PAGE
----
Thursday, May 24, 2012

Your Humble Blogger

(Published in Lavender Magazine, Issue #444, May 24, 2012)

Here’s an announcement I am thrilled to make: Every previous installment of this Leather Life column—the complete works, the entire corpus, the whole enchilada—is now available on the Web in blog form.

Yes, your humble columnist has also, at long last, become Your Humble Blogger. Every Leather Life column published in Lavender Magazine since 1995 (when both the magazine and the column started) is now available at <>. At this writing that’s over 430 blog posts, so there’s plenty of material to explore.

The new blog supersedes a former Leather Life website, <>, that was started in 2005 but went mostly undeveloped. The former website’s address now redirects to the new blog, at least for the time being.

Articles are presented as originally published in Lavender—more or less. Most of the addresses and telephone numbers, especially in the event listings of the early columns, have been deleted. Some email addresses and website URLs have been left intact, mostly as a matter of historical interest.

All of the text of previous columns is now contained in the blog. Photos that were originally published with the columns will be added in the weeks ahead. Future columns will be added to the blog after first appearing in the print and various online editions of Lavender.

Commenting is enabled for each blog post, so feel free to comment. (I’m sure I hardly need to ask everyone to keep their comments civil, and to not post spam.)

Because the columns were originally published in Lavender, and Lavender is considered a family magazine, the blog is not restricted to readers over the age of 18. If you’re looking for porn, therefore, you will need to look elsewhere. On the other hand, if you’re looking for information and entertaining reading about the life, history and culture of the gay, lesbian and pansexual leather/BDSM/fetish community, I hope you will be happy with what you find at <>.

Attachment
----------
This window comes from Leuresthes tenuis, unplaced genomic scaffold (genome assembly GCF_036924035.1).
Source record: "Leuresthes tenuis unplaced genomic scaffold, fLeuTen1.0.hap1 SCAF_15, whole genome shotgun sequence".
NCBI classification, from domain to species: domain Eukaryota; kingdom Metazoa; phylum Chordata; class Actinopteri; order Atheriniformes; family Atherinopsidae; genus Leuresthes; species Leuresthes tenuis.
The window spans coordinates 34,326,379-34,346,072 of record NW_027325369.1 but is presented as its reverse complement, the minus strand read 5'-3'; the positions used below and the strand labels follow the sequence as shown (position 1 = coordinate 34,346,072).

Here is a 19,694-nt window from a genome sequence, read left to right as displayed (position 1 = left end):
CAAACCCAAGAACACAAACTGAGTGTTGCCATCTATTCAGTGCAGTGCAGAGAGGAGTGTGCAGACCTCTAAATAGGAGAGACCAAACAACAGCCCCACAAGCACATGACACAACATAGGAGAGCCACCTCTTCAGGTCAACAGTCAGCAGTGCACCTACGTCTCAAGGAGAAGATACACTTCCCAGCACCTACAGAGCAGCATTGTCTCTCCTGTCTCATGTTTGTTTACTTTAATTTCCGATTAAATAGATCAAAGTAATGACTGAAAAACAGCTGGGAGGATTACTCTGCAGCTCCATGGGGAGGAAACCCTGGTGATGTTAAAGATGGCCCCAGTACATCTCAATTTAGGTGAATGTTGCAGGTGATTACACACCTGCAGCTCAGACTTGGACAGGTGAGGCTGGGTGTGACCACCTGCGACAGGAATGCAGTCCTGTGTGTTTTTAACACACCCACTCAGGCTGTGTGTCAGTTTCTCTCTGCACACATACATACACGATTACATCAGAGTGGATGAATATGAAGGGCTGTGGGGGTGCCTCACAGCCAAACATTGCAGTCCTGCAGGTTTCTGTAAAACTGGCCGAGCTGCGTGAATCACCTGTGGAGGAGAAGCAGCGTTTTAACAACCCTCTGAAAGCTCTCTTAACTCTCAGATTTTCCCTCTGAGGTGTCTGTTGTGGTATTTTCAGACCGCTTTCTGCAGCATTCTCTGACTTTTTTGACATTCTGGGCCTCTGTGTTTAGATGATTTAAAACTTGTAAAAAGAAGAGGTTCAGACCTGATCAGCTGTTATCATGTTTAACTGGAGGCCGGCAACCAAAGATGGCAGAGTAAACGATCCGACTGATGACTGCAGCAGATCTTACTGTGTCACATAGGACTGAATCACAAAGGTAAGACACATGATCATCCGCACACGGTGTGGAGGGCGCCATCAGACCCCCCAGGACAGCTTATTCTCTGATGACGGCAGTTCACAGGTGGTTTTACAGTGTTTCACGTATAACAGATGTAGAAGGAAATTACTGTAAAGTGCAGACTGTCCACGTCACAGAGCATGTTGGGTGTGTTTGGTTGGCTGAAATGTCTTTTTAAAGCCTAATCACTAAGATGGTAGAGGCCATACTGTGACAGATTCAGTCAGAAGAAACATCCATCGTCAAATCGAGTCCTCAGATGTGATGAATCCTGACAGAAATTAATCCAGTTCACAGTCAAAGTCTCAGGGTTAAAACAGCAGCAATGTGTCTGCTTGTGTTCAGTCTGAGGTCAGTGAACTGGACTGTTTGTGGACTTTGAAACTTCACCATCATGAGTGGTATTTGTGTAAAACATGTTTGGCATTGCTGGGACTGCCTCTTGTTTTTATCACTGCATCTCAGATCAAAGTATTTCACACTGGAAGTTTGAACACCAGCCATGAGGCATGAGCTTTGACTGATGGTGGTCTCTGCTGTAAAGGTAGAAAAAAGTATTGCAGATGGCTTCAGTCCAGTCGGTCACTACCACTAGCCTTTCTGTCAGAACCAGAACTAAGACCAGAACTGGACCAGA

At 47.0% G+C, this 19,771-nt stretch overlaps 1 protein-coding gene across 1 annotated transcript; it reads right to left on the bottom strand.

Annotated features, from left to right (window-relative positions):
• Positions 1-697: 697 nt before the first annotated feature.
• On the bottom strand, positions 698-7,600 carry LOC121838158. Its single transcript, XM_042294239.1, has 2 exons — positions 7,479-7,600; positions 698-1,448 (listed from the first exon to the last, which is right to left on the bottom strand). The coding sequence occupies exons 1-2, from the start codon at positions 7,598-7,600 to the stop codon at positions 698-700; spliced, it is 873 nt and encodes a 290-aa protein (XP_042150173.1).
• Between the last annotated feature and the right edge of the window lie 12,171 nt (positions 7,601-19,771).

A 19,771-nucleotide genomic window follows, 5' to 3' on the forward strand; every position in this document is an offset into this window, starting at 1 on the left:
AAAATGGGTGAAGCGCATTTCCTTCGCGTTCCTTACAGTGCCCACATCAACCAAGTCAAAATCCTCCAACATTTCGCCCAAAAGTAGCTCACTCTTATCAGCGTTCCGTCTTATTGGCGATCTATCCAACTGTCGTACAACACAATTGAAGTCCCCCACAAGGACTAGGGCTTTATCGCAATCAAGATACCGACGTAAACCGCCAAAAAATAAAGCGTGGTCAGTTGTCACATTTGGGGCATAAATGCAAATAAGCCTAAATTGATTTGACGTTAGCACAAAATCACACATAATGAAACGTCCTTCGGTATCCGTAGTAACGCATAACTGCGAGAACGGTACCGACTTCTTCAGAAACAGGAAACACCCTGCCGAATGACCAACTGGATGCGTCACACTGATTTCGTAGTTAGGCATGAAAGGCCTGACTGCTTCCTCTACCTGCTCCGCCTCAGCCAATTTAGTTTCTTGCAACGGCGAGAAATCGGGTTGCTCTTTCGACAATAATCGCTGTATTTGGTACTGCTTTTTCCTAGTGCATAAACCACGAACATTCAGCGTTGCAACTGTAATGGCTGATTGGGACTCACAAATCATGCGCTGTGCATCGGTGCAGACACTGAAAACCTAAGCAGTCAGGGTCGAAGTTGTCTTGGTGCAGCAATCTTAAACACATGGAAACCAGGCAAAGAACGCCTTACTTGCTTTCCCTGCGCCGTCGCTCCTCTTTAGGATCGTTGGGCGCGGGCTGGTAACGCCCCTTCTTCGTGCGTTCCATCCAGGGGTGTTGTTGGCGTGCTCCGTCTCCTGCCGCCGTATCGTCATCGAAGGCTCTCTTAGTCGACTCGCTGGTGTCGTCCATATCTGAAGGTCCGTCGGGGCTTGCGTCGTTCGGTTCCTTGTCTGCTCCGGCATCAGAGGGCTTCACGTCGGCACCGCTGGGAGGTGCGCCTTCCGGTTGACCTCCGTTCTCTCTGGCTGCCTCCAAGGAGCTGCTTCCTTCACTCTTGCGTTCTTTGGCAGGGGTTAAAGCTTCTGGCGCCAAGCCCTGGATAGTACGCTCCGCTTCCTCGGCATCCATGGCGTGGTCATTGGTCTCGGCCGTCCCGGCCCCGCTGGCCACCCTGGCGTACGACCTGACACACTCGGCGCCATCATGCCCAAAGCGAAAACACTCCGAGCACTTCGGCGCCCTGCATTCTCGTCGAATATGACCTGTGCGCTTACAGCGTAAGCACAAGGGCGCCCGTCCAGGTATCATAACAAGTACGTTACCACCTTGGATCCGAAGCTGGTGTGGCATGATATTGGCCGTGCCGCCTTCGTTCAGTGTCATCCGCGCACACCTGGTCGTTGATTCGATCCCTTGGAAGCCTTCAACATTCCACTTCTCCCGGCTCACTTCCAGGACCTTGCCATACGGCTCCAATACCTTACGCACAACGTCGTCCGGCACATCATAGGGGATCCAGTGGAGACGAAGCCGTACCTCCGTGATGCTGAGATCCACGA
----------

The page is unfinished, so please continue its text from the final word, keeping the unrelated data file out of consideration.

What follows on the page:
Finally, the inevitable shameless self-promotion: Your humble columnist’s first book, Life, Leather and the Pursuit of Happiness, contains some of these columns in expanded form, with updates, cross-references and even footnotes. So if you like what you read in the blog, you will certainly want to own the book.

Thursday, May 3, 2012

Teachable Moments

(Published in Lavender Magazine, Issue #442, April 26, 2012)

While the Minnesota Marriage Amendment is an unfortunate and unwelcome development, it nonetheless is creating teachable moments—like the following conversation I had recently with a (non-Lavender) co-worker.

This person is very supportive of GLBT people and causes, so I was surprised to hear her say, “I was just walking behind a guy in the skyway, and—why do some gay guys behave like that?” Like what, I asked. “Well, he was swinging his hips and flipping his wrists—you know what I mean. There are some gay men who act like that, and then there are the rest of you, who just act normal.”

I explained that there might be many reasons why someone would act “like that”: Maybe that’s just the way he is. Or he might have been “camping it up” either for fun (perhaps inappropriate in public) or to deliberately upset onlookers (generally not appropriate in public—you won’t get people to sympathize with your cause by antagonizing them). Or he might have been exhibiting learned behavior—when he was young he was told this was the way gay people acted. (All these same possibilities apply also to masculine women.)

Or he might not have been gay. Many effeminate heterosexual men and boys are assumed to be gay and are even sometimes bullied as a result. Too often people assume that one’s gender presentation (masculine women, effeminate men) is connected to one’s affectional preference (lesbian or gay) when, in fact, they’re not always connected.

I also explained that, in my experience, younger people tend to make these assumptions less often than older people, and younger people also grant themselves and others both more freedom and more fluidity in whom they love and how they present their gender image to the world.

I finished by explaining that I hope to see a society that lets everyone be who they are and express themselves authentically, as long as they are being civil and appropriate. An opposite-sex couple flaunting their heterosexuality in the skyway would not be appropriate public behavior, either. But there’s a difference between making out in public and simply holding hands.

I felt I had accomplished something when her response was, “Well, thank you for explaining. Now I’m going to go home and tell all this to my husband—because that guy in the skyway really would have bothered him!”